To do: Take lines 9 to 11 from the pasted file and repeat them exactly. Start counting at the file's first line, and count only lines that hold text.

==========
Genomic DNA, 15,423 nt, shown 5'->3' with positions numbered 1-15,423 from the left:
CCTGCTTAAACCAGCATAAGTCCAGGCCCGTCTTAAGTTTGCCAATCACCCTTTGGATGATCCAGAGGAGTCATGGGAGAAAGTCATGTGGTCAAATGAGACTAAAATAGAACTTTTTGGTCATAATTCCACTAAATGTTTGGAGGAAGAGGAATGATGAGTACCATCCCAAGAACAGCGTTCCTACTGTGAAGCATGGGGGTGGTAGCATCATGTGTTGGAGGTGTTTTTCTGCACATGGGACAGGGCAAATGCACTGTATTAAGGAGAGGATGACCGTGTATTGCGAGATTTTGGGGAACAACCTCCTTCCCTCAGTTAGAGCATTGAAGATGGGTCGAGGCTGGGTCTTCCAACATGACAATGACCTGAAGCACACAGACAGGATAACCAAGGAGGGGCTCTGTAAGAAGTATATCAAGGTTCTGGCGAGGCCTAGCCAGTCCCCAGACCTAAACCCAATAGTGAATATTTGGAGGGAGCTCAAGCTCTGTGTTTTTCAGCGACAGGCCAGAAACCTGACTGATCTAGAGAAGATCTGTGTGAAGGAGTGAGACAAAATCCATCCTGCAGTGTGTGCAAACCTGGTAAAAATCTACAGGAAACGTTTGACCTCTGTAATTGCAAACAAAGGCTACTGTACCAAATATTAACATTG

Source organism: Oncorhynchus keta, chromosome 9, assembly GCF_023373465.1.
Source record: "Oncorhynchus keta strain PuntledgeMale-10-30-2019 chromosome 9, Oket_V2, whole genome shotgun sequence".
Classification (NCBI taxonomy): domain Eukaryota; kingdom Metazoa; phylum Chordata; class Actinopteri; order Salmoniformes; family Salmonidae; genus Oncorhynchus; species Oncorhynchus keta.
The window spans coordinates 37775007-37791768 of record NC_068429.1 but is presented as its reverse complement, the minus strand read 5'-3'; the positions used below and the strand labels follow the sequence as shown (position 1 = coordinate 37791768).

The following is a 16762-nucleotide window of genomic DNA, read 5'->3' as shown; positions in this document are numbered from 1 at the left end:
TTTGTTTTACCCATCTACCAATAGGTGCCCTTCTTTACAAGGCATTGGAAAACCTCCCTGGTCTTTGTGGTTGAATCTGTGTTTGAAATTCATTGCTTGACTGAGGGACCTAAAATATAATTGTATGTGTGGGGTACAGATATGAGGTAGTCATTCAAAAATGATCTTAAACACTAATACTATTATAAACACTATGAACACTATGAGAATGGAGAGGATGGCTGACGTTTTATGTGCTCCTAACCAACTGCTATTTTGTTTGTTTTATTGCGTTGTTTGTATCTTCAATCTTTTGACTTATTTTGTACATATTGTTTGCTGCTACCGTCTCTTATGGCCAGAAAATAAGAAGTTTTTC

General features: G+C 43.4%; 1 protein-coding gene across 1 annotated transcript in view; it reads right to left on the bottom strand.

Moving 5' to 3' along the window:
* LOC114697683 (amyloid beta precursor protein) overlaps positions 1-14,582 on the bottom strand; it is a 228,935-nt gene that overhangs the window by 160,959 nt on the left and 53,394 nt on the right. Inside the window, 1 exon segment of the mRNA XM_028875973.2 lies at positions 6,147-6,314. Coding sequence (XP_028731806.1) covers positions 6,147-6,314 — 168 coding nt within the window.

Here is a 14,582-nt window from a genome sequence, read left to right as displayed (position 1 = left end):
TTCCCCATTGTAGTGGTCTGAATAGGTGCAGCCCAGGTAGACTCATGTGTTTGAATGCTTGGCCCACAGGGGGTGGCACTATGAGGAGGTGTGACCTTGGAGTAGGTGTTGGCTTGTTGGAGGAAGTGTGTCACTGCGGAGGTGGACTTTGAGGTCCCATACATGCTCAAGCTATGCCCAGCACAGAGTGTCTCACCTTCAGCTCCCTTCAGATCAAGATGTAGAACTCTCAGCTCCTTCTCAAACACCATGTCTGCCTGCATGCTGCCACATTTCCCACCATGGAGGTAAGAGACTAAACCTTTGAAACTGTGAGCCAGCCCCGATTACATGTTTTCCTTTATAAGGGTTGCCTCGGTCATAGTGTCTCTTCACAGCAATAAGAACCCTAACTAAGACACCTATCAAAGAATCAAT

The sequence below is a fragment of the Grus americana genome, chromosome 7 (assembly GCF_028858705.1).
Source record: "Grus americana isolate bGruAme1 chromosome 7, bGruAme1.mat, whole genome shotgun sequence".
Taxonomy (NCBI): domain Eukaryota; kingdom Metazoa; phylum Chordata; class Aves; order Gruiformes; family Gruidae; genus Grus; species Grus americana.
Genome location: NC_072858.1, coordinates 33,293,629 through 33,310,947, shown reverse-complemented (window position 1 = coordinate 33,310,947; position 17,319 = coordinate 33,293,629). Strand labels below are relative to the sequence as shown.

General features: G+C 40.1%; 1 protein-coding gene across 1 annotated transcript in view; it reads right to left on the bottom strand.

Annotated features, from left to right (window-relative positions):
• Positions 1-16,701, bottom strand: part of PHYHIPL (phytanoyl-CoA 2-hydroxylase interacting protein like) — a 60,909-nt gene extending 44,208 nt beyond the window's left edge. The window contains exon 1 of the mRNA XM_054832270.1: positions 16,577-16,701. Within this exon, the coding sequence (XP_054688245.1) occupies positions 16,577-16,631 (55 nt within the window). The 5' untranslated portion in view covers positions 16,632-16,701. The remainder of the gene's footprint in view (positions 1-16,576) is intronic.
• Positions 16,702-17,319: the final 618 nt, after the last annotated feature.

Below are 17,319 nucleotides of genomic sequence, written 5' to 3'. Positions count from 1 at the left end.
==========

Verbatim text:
General features: G+C 43.4%; 1 protein-coding gene across 1 annotated transcript in view; it reads right to left on the bottom strand.

Moving 5' to 3' along the window:
* LOC114697683 (amyloid beta precursor protein) overlaps positions 1-14,582 on the bottom strand; it is a 228,935-nt gene that overhangs the window by 160,959 nt on the left and 53,394 nt on the right. Inside the window, 1 exon segment of the mRNA XM_028875973.2 lies at positions 6,147-6,314. Coding sequence (XP_028731806.1) covers positions 6,147-6,314 — 168 coding nt within the window.